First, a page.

740.0011 European War 1939/352: Telegram

The Ambassador in the Soviet Union (Steinhardt) to the Secretary of State

555. Personal for the Secretary and Under Secretary. The course of events since the signing of the Russian-German non-aggression pact2 culminating this morning with the invasion of Poland by Russian troops apparently along the whole Polish frontier convinces me that the recent understanding between Russia and Germany for the division of Poland (see my telegram No. 465, August 24, noon3) has reached the stage of active cooperation between the two countries. The alleged pretext for the present invasion should not be permitted to hide this unholy alliance.4 I do not believe that Russia desires or intends to take an active part in the war but in the [sharing of?] the spoils which she is about to seize must of necessity do everything within her power to assist her partner.

  1. Signed at Moscow on August 23, 1939; for text, with secret additional protocol, see Department of State, Nazi-Soviet Relations, 1939–1941, p. 76; or Documents on German Foreign Policy, 1918–1945, Series D, Vol. vii, p. 245. Regarding the improvement in German-Soviet relations which resulted in the conclusion of this treaty, see Foreign Relations, 1939, Vol. i, pp. 312 ff.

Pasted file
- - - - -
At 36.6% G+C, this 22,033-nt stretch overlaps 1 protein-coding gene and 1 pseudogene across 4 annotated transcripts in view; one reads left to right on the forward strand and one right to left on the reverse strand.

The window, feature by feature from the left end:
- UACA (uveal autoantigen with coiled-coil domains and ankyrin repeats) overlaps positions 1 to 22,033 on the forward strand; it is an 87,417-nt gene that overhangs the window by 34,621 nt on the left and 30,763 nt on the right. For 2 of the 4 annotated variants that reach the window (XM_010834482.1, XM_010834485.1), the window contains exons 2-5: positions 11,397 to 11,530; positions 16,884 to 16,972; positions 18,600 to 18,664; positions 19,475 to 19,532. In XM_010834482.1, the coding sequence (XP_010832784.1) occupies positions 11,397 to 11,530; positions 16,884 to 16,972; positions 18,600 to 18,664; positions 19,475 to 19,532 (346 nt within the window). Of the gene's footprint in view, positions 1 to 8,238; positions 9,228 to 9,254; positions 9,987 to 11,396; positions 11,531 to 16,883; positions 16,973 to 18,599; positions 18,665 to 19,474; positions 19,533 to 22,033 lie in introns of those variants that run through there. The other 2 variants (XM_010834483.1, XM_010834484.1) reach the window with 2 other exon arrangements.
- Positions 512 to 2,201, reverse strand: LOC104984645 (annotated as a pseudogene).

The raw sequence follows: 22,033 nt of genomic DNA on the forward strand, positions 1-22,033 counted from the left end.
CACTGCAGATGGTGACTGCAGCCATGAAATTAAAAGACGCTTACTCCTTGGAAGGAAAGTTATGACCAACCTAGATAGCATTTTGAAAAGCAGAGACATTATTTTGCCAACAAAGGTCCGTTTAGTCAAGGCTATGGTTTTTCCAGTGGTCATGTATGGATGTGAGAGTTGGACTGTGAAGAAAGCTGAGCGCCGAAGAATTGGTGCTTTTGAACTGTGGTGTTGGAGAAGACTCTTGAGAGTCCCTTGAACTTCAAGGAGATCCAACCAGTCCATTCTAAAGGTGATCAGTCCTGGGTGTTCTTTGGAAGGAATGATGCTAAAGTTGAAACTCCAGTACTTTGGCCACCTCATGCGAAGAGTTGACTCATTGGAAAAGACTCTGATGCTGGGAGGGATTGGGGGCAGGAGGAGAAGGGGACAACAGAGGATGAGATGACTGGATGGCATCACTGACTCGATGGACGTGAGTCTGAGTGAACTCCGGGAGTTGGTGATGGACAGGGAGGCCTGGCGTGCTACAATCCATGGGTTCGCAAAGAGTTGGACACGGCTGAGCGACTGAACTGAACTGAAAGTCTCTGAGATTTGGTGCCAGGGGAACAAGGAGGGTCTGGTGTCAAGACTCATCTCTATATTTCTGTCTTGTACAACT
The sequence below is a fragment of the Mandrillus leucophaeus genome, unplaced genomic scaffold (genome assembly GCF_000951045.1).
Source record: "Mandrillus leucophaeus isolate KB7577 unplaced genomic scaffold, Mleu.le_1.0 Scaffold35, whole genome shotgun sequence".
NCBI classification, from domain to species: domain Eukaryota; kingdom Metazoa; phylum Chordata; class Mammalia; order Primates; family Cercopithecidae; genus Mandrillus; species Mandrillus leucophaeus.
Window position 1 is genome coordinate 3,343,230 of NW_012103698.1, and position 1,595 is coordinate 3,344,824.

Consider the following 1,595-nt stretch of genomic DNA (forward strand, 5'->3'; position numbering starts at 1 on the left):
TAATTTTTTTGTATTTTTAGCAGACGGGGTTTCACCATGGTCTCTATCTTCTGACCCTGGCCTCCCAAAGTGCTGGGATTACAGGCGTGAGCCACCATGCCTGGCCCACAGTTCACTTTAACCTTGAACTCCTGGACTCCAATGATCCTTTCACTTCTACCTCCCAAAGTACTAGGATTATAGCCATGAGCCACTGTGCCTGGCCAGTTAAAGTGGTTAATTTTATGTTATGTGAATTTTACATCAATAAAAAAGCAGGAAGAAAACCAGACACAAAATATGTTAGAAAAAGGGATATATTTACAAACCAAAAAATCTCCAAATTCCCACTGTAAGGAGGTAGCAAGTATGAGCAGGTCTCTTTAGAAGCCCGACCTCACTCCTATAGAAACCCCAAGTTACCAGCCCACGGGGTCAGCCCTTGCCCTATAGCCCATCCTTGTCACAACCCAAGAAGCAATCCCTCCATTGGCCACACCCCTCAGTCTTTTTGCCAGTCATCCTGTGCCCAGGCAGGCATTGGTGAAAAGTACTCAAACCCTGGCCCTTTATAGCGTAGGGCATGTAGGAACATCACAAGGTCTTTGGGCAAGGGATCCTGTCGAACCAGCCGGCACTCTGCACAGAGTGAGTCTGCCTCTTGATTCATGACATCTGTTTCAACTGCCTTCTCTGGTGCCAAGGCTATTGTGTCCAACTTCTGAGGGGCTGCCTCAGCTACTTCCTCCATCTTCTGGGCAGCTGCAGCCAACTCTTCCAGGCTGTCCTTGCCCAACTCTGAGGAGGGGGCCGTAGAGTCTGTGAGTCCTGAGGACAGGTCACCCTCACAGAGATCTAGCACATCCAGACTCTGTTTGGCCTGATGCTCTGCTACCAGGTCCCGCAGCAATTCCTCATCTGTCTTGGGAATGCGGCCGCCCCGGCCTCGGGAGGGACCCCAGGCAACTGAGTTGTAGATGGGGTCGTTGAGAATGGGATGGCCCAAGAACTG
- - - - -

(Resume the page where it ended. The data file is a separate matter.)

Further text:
2. Ibid., p. 342.
  3. In regard to the note of September 17, 1939, from Vyacheslav Mikhailovich Molotov, People’s Commissar for Foreign Affairs of the Soviet Union, to the Polish Ambassador, Waclaw Grzybowski, asserting that the Polish State and Government had ceased to exist and announcing that, in consequence, the Red army had been ordered to cross the frontier to take under protection the life and property of the population in the territory described as the Western Ukraine and Western White Russia, see telegram No. 551, September 17, 1939, from the Ambassador in the Soviet Union, Foreign Relations, The Soviet Union, 1933–1939, p. 782.